Fall 2020 Planning & Guidance
In response to the constraints imposed by the outbreak of a new strain of coronavirus, Georgetown has moved all spring and summer 2020 classes to a virtual learning environment. The Center for New Designs in Learning and Scholarship (CNDLS)—along with partners from across the University—is here to help. On this site you will find information about office hours, web resources, webinars and other forms of assistance. Please do not hesitate to contact us at email@example.com if you need help.
Rapid Transition to Remote Learning
Remote teaching can be daunting for those accustomed to teaching face-to-face courses. To help your transition, we’re asking you keep three principles in mind:
- Keep it simple – now may not be the time to launch that new virtual reality simulation or attempt complex projects. Everyone’s definition of keeping it simple will be different, but we’re encouraging you to choose activities and approaches that you can manage.
- Don’t try to be perfect – this is a significant challenge for everyone. Things will not go as planned. The technology may falter. Students may have access challenges. Things will happen. Do your best.
- Be honest, open, and compassionate – communicate with your students about the challenges. Let them know what you’re trying to do and ask for help, from them, from us, from your colleagues.
In remote teaching, we’re asking you to focus on three things:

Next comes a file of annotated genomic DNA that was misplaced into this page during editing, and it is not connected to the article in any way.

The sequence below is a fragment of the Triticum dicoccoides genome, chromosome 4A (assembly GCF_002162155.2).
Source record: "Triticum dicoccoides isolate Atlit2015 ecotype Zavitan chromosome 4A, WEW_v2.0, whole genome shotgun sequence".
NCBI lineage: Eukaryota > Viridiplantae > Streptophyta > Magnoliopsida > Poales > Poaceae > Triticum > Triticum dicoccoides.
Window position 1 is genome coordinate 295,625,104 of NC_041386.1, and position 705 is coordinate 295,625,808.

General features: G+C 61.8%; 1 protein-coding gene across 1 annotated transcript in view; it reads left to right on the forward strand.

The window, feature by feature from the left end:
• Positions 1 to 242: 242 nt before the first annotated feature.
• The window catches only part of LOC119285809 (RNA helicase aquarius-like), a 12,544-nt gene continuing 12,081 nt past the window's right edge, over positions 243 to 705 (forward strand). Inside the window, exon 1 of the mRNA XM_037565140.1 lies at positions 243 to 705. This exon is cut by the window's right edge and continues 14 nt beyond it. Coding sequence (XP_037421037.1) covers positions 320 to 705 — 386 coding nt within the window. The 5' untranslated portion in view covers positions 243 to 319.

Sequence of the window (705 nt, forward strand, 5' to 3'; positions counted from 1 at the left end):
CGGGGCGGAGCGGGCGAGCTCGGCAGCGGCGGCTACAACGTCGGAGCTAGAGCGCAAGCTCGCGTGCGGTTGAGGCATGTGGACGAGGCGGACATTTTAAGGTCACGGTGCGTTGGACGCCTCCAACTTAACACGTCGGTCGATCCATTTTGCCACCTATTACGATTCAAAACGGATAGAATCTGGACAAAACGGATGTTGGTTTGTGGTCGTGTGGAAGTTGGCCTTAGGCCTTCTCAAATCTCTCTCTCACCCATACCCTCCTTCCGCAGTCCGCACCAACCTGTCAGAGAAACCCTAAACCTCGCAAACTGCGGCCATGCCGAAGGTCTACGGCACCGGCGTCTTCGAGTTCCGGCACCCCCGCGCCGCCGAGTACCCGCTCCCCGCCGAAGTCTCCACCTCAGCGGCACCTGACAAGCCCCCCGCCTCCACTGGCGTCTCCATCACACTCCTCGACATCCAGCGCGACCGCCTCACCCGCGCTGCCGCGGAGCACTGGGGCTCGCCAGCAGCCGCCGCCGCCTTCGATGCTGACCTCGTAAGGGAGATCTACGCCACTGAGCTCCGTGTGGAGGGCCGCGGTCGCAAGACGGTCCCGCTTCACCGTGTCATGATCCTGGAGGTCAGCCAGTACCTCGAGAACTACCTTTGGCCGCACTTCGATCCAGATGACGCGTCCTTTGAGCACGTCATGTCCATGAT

- Deliver Content – have a plan to deliver your (updated) syllabus, course lectures, and course materials to your students. We recommend using Canvas, but you should use what you feel most comfortable with.
- Engage with your students – In addition to delivering content, you need to interact with your students. You should plan to do this synchronously and asynchronously. Zoom is a great tool for synchronous engagement. The Canvas discussion board is a terrific option for asynchronous conversations.
- Assess your students – How are your students doing? You should not only plan on formal, summative assessments, but given this challenging situation, it’s incredibly helpful to check in with your students (even after every class) to see how they are doing.
This website has resources and approaches to doing all of these things, and CNDLS is here to help. We also have a page on this website devoted to teaching activities that may be more challenging to bring online, like labs, experiential learning, and studio art.
There are any number of tools you can use to make remote teaching possible. With the principle of “keep it simple” in mind, we recommend you focus on tools with which you and your students are most likely to be familiar. Note that you’ll need a reliable internet connection for this new teaching format; if you run into problems, see this UIS page on internet connectivity issues.